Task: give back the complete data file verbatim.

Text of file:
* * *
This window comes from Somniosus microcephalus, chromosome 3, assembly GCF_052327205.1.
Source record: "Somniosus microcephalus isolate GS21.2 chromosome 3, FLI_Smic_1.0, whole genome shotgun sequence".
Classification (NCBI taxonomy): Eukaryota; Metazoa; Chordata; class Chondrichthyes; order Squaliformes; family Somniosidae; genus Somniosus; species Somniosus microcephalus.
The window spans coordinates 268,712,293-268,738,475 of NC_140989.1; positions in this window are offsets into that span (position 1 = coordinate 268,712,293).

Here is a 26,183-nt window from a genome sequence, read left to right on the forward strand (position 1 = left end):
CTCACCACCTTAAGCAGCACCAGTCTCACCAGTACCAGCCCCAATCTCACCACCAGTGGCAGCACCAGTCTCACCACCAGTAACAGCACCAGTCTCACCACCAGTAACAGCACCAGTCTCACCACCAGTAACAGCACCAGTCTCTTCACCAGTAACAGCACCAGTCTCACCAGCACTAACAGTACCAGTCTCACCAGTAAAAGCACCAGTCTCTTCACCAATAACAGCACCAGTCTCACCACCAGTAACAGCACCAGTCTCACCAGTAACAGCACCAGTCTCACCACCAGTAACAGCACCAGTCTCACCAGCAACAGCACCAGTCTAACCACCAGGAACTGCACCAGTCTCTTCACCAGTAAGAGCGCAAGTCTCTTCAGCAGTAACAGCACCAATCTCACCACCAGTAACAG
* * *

This window comes from Somniosus microcephalus, chromosome 3, assembly GCF_052327205.1.
Source record: "Somniosus microcephalus isolate GS21.2 chromosome 3, FLI_Smic_1.0, whole genome shotgun sequence".
Classification (NCBI taxonomy): Eukaryota; Metazoa; Chordata; class Chondrichthyes; order Squaliformes; family Somniosidae; genus Somniosus; species Somniosus microcephalus.
The window spans coordinates 268,712,293-268,738,475 of NC_140989.1; positions in this window are offsets into that span (position 1 = coordinate 268,712,293).

Here is a 26,183-nt window from a genome sequence, read left to right on the forward strand (position 1 = left end):
CTCACCACCTTAAGCAGCACCAGTCTCACCAGTACCAGCCCCAATCTCACCACCAGTGGCAGCACCAGTCTCACCACCAGTAACAGCACCAGTCTCACCACCAGTAACAGCACCAGTCTCACCACCAGTAACAGCACCAGTCTCTTCACCAGTAACAGCACCAGTCTCACCAGCACTAACAGTACCAGTCTCACCAGTAAAAGCACCAGTCTCTTCACCAATAACAGCACCAGTCTCACCACCAGTAACAGCACCAGTCTCACCAGTAACAGCACCAGTCTCACCACCAGTAACAGCACCAGTCTCACCAGCAACAGCACCAGTCTAACCACCAGGAACTGCACCAGTCTCTTCACCAGTAAGAGCGCAAGTCTCTTCAGCAGTAACAGCACCAATCTCACCACCAGTAACAG